Board Conflicts of Interest Pose Threat to Pension Fund Returns

Pension returns suffer when fund operations are outsourced to firms that board members have ties to, according to a new study.



When a pension fund’s board has close ties to the service providers it outsources to, the fund tends to underperform its peers, a new study shows.

According to the research, published by the University of New South Wales, pensions that outsourced fund operations to firms their board members had previous ties with — a practice most commonly seen in Australia’s retail superannuation funds — underperformed peers by roughly 0.77 percent per year between 2004 and 2016.

“Both the use of related-party outsourcing arrangements and trustee director affiliation in retail funds is detrimental to fund member’s investment performance,” the research paper stated.

This research comes at an important time, as more funds consider outsourcing their chief investment officer operations. But the market is growing crowded, and with more options for outsourcing, pension funds have to be discerning in selecting their money managers, experts say.

[II Deep Dive: Fear and Loathing in the Outsourced CIO Market]

The research, compiled in a study called “The Impact of Related-Party Outsourcing and Trustee Director Affiliation on Investment Performance of Superannuation Funds” and written by Kevin Liu of the UNSW Business School and Elizabeth Ooi of the University of Western AustraliaBusiness School, was published on February 14. It studied a sample of 101 Australian superannuation funds between 2015 to 2016.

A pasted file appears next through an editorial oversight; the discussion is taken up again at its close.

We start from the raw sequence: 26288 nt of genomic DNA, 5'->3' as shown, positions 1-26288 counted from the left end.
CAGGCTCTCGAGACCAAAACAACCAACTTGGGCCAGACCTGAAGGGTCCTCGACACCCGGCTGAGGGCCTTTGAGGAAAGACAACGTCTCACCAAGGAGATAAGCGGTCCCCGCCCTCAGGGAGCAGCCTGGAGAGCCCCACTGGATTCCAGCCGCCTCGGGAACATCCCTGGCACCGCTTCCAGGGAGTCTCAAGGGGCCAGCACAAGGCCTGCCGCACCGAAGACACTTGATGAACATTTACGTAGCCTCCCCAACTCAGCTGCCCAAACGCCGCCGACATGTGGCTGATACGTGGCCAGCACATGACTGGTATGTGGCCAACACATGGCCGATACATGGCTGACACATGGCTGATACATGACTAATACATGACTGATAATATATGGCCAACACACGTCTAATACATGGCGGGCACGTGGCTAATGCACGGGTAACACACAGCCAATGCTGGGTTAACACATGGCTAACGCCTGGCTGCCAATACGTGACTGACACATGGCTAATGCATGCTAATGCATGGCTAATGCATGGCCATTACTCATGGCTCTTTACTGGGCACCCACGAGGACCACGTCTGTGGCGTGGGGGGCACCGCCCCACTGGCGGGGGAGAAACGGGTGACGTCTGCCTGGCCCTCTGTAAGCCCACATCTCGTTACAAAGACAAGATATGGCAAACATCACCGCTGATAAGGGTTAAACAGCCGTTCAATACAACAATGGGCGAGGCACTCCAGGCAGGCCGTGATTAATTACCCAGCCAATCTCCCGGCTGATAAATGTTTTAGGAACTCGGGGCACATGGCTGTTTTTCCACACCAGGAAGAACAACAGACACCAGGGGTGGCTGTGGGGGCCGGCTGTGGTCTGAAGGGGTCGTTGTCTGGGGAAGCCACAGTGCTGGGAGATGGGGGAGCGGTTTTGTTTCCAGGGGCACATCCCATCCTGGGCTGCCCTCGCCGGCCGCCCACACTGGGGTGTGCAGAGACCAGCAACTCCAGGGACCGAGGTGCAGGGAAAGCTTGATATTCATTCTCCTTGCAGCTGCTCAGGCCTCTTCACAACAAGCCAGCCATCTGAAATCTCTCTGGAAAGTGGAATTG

The research found that the more members of a pension’s board that are affiliated with a third-party service provider — including fund administrators, investment consultants, insurers, custodians and asset managers — the more likely they are to hire that firm. According to the study, affiliations could include a director hiring a fund manager they already know, or directors appointing fund managers in exchange for board seats at other organizations. “Where related-party service providers control the fund board through affiliated directors, the board becomes ‘captive,’ and the outsourcing arrangements cannot be expected to be truly at arm’s length,” the authors wrote.

Those “captive boards” then focus on engaging potential outsourcing candidates from a commercial lens. That is, they focus more on using the relationship to make a profit for themselves, sometimes at the expense of fund members’ interests, the study found.

The issue of director affiliation affects a number of pension funds surveyed; over 94 percent of the retail superannuation funds were managed by boards on which at least 50 percent of members were considered affiliated with a service provider.

Though the practice is almost standard in Australia’s pension fund industry, at least, the study concluded that it should change.

“As this business model is significantly detrimental to fund members’ interest, it represents a major source of inefficiency in the superannuation system and hence should be the focus of current and future governance reforms in the superannuation industry,” it said.